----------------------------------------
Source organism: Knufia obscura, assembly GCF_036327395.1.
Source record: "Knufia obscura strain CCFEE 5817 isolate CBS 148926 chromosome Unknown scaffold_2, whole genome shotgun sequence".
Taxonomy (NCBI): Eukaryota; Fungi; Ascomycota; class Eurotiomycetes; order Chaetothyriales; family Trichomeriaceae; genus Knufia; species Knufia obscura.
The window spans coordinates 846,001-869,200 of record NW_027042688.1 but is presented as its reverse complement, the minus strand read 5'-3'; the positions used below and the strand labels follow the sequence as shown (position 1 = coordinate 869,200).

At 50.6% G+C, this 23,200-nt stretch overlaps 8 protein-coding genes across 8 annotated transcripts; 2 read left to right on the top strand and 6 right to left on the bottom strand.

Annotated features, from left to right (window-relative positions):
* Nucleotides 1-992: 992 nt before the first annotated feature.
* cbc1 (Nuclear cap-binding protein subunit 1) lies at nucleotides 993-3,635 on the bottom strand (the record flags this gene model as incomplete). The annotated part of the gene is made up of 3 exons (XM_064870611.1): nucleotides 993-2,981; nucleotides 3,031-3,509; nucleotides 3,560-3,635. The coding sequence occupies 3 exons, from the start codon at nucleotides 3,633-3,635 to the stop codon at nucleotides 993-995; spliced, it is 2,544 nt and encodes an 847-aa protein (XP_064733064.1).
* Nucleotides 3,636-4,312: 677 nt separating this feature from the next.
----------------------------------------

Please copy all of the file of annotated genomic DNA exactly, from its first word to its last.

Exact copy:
Source organism: Knufia obscura, assembly GCF_036327395.1.
Source record: "Knufia obscura strain CCFEE 5817 isolate CBS 148926 chromosome Unknown scaffold_2, whole genome shotgun sequence".
Taxonomy (NCBI): Eukaryota; Fungi; Ascomycota; class Eurotiomycetes; order Chaetothyriales; family Trichomeriaceae; genus Knufia; species Knufia obscura.
The window spans coordinates 846,001-869,200 of record NW_027042688.1 but is presented as its reverse complement, the minus strand read 5'-3'; the positions used below and the strand labels follow the sequence as shown (position 1 = coordinate 869,200).

At 50.6% G+C, this 23,200-nt stretch overlaps 8 protein-coding genes across 8 annotated transcripts; 2 read left to right on the top strand and 6 right to left on the bottom strand.

Annotated features, from left to right (window-relative positions):
* Nucleotides 1-992: 992 nt before the first annotated feature.
* cbc1 (Nuclear cap-binding protein subunit 1) lies at nucleotides 993-3,635 on the bottom strand (the record flags this gene model as incomplete). The annotated part of the gene is made up of 3 exons (XM_064870611.1): nucleotides 993-2,981; nucleotides 3,031-3,509; nucleotides 3,560-3,635. The coding sequence occupies 3 exons, from the start codon at nucleotides 3,633-3,635 to the stop codon at nucleotides 993-995; spliced, it is 2,544 nt and encodes an 847-aa protein (XP_064733064.1).
* Nucleotides 3,636-4,312: 677 nt separating this feature from the next.